The solution is
a solution, by which I mean
lots of things dissolving to one.
-Miscegenation // Nick Laird
I used most of my first paycheque to get an annual family membership to the zoo. Our new house is much closer, and the membership is the kind of splurge I prefer, one that allows for outside time, learning adventures, and exercise all in one. I hoped Rowan would love it; I knew I would.
We started our first trip with a visit to a prowling tiger, and although it wasn't actually the most exciting part of the day (that honour goes to a lioness who was acting very much the playful house cat through the plexiglass window), the tiger was by far the most beloved. She was amazed at every animal she saw, but ever since, Rowan nevertheless approaches every outdoor enclosure with the demand that I show her where the tiger is. A pen full of llamas? "Mama, tiger?" with her hands raised in question.
We went back yesterday with G, and Rowan showed him the tigers; in turn, he showed her golden lion tamarinds (with a baby!), a spider monkey, a very close-up capybara, and a flock of flamingoes. She marvelled at the giant pink pigeons.
I've been reading a lot more poetry lately, which is an endeavour I come to and leave in sporadic bursts of adoration. Poetry, good poetry, makes me feel full and grounded in a way not many things do, but it's also one of those things where if I do too much at once I get a little numbed to it and have to leave it for awhile. Still, for the moment my library hold shelf has a few books of poems I'm really looking forward to digging into, and I'm hoping the centeredness I get from them will prove motivating.
There's a lot to be done, you see. The flowerbeds need planting and tending; the house needs airing and dusting; the baby needs walking and swinging and exploring. The novel needs a new chapter or two, by the end of summer. There are emails to send and picnics to have. The world needs care and we need energy to do the caring.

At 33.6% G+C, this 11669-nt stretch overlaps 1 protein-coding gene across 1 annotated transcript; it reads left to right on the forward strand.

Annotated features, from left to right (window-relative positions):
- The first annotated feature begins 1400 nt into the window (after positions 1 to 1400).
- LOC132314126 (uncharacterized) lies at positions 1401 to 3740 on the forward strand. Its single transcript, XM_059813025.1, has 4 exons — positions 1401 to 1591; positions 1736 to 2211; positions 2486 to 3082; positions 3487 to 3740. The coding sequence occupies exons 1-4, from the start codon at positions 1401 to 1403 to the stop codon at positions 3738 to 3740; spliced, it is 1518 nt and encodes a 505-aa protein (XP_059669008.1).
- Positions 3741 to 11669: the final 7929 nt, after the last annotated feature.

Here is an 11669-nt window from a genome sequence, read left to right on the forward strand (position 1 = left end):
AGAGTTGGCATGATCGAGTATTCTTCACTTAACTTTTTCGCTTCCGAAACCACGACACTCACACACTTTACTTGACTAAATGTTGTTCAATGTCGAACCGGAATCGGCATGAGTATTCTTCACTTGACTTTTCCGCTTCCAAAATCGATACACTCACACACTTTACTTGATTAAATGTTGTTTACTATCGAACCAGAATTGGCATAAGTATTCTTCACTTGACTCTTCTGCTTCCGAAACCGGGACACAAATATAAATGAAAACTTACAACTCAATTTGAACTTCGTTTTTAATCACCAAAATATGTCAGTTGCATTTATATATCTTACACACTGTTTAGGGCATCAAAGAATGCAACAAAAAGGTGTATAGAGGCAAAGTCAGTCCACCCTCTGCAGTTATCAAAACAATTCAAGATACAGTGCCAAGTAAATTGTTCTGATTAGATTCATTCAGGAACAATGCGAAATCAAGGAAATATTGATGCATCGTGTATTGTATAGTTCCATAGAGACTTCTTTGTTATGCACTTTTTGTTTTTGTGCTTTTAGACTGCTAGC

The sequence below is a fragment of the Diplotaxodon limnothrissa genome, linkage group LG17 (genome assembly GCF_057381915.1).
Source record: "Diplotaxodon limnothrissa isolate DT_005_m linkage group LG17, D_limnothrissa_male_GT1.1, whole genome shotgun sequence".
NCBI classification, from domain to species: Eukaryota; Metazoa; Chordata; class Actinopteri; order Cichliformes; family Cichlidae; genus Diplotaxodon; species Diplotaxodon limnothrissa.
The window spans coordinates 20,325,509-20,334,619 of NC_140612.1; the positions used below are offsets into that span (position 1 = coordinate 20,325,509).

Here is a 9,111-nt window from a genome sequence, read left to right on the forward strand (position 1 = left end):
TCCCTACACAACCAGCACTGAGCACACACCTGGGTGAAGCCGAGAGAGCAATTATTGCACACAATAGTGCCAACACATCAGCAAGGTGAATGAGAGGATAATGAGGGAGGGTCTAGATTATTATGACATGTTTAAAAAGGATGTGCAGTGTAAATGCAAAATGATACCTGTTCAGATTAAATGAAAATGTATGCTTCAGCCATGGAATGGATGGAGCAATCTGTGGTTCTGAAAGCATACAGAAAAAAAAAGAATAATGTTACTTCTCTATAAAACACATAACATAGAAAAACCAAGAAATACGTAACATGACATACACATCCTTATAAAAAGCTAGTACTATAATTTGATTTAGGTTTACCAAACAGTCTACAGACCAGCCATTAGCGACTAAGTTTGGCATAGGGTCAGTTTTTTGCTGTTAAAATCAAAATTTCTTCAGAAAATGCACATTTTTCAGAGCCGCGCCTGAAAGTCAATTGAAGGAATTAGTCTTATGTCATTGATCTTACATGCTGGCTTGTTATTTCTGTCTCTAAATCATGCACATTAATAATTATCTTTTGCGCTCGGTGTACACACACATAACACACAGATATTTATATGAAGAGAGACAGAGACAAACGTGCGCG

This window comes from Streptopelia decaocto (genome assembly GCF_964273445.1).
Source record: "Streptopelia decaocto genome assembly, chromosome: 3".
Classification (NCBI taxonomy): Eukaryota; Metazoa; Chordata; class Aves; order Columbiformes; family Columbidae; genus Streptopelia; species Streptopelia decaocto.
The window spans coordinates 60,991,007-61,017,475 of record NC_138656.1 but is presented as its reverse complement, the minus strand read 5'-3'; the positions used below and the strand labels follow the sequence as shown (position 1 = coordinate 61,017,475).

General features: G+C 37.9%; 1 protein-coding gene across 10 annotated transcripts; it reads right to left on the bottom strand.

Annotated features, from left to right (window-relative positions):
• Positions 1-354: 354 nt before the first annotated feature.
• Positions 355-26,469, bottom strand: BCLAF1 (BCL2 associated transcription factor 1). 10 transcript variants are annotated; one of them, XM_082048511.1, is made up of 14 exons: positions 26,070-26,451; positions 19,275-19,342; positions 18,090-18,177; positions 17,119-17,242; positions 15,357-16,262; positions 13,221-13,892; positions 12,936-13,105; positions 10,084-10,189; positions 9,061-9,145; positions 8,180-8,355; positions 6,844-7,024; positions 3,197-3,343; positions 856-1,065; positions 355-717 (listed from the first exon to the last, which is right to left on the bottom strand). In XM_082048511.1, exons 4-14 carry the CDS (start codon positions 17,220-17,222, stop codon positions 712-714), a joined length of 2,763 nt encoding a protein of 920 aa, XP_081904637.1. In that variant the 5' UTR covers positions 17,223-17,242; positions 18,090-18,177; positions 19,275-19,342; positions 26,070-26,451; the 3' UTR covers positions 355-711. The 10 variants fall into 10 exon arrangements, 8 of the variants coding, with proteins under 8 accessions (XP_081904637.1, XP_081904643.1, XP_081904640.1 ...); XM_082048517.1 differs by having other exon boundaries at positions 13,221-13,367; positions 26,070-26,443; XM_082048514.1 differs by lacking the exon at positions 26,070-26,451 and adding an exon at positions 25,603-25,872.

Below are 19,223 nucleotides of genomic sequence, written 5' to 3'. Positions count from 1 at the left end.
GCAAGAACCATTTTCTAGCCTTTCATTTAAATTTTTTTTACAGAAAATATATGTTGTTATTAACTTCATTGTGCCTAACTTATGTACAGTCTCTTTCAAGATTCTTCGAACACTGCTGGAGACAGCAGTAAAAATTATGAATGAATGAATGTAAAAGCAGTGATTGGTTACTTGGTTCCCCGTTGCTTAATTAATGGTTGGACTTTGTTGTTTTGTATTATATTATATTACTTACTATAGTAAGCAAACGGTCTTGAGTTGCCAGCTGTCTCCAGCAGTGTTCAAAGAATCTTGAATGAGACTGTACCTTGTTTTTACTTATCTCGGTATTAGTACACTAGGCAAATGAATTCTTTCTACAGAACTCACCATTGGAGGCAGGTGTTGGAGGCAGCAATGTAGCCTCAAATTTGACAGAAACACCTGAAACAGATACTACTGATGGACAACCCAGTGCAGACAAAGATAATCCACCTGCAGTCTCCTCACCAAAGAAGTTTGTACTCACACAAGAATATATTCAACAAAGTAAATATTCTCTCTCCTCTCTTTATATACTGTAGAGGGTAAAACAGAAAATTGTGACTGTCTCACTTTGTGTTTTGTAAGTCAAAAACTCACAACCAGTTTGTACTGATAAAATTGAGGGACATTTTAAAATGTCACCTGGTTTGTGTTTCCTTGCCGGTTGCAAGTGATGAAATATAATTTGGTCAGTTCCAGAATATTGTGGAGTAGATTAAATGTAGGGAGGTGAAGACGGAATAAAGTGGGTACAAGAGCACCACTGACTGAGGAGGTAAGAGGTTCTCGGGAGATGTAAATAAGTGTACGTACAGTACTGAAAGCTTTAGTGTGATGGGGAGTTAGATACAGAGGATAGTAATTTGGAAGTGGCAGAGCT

I read this article about men and family-work the other day with a simmering rage. If you're among mothers online, you probably saw it, and if you're not, suffice to say it's one of those pieces that highlights just how devalued care-work is. Last week, a friend who does work similar to mine posted to instagram that she vastly prefers working with other mothers (which I expanded to people who have experience being the primary caregiver for dependents) because they're understanding of the fact that even if you work full-time in an office and have abundant childcare options, being a working primary parent is complicated. The demands on your time, energy, and (maybe most importantly) focus are plentiful and widely varied. That doesn't mean we can't work, but it does mean that our work life often looks different than the work life of someone who isn't fulfilling that role. Even G, who I truly feel pulls his weight in the family- and care-work arena, has a lot more freedom and flexibility to do his work because I'm at home with Rowan and can handle things on short notice. He handles scheduled appointments (specialists, the dentist, technicians who in the year of our lord two thousand and nineteen still talk to me like I'm an idiot because I'm a woman even though I'm the one who typically knows about the car and the plumbing and...*ahem*), but if Ro is sick in the middle of the day and needs to go to the walk-in clinic, I'm here to take her, and that benefits his work tremendously. It is a detriment to mine not in any inherent way but because the structure of work at the current historical moment doesn't make a lot of room for that kind of thing.
And look, this is our marriage. It's a balance we work hard to maintain and that sometimes falls painfully to one side or the other and has to be fixed. We have to make a point to check in and be willing to adjust. It's not impossible, but it's not going to happen by itself, either. To do it, to do any of this stuff as a progressive family, we have to always, always think of ourselves as a single organism, one that might prioritize one system or another at a given time but that ultimately has to re-balance to stay alive. We are one thing, and if we fail to think of ourselves that way, it's going to come apart.
However it looks for an individual household, that unit is the base-level of social structure. A group of households makes a neighbourhood, a community, a city, and on up. We build on ourselves, linking together, but if we fail to see the connection and make it into something that balances out, we come apart. Sometimes we struggle; that's ok, as long as it's a struggle toward wholeness. We need the arms and the legs and the hearts and the skin and all of it; we don't all have to be the same. What we do need to be is whole. We have to think of each other as part of ourselves.
And if one system has been prioritized for long enough that the others are weak and stumbling, we might have to balance that out by offering a little bit extra in those directions for a while.